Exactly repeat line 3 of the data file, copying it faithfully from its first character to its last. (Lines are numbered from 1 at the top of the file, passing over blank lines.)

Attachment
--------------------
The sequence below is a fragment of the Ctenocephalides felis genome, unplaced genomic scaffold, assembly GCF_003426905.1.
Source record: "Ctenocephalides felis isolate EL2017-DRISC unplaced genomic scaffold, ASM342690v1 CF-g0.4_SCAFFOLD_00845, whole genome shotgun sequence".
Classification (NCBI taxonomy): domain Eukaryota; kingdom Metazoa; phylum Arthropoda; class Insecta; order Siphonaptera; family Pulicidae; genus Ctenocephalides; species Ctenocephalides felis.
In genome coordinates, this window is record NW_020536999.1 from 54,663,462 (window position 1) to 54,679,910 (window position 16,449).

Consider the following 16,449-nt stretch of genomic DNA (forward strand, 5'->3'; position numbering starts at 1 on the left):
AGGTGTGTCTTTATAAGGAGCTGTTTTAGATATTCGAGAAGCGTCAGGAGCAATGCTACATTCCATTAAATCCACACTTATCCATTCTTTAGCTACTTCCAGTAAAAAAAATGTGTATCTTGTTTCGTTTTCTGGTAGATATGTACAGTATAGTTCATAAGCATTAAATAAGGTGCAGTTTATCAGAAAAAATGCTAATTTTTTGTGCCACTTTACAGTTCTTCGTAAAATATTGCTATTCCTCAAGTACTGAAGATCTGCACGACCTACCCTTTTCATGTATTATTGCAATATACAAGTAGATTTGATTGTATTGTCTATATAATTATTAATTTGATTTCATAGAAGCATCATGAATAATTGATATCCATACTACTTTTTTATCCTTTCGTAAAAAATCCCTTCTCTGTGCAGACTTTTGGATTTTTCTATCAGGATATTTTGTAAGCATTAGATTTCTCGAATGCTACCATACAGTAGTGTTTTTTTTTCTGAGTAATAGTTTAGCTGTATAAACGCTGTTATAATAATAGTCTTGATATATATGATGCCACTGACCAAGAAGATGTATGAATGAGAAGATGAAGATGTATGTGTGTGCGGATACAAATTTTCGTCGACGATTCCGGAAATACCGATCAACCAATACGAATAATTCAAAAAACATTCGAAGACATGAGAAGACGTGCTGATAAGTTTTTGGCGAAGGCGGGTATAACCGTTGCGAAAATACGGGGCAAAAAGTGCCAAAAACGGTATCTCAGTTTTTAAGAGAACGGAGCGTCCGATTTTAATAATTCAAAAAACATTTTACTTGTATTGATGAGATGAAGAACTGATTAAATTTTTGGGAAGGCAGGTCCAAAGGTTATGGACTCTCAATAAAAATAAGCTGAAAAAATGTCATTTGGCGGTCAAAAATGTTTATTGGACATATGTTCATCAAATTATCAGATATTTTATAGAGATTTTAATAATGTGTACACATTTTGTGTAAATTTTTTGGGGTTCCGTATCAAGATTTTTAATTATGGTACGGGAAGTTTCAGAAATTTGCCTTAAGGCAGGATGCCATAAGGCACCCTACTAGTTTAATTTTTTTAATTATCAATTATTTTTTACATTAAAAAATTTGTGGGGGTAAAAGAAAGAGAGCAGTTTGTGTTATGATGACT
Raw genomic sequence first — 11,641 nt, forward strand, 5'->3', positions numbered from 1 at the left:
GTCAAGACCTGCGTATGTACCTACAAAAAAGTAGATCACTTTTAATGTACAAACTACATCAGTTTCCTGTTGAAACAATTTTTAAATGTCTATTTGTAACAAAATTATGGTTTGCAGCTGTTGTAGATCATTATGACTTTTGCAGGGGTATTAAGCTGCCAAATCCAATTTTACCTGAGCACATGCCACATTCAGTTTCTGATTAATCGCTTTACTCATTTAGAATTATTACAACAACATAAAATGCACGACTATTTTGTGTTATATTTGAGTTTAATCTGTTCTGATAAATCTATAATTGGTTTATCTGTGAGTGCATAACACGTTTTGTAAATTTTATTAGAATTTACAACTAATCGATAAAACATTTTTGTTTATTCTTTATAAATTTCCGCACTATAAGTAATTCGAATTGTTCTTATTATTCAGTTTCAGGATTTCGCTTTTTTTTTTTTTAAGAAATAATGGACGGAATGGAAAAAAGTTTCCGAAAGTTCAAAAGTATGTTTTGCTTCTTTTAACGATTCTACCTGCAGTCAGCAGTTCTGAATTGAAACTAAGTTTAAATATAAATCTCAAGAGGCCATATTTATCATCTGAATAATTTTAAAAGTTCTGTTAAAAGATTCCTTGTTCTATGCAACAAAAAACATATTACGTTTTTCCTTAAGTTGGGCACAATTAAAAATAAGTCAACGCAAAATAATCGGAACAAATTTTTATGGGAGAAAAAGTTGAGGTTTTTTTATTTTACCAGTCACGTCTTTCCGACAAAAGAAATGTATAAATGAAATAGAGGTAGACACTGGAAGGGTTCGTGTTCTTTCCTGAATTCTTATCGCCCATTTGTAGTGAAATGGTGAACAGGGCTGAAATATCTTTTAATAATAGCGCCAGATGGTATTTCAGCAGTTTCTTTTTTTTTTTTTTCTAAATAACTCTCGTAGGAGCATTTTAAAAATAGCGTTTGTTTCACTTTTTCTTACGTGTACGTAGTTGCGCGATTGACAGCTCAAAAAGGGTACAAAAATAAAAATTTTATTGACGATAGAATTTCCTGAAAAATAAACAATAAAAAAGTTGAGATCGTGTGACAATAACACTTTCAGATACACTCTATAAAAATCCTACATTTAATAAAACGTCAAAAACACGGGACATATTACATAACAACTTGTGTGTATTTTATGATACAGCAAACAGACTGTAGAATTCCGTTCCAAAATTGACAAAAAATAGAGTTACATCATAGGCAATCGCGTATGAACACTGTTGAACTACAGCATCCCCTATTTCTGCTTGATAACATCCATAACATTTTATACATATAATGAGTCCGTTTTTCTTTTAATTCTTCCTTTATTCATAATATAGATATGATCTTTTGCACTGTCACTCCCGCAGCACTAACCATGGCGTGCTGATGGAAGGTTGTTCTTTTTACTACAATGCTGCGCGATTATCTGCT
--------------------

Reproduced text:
Classification (NCBI taxonomy): domain Eukaryota; kingdom Metazoa; phylum Arthropoda; class Insecta; order Siphonaptera; family Pulicidae; genus Ctenocephalides; species Ctenocephalides felis.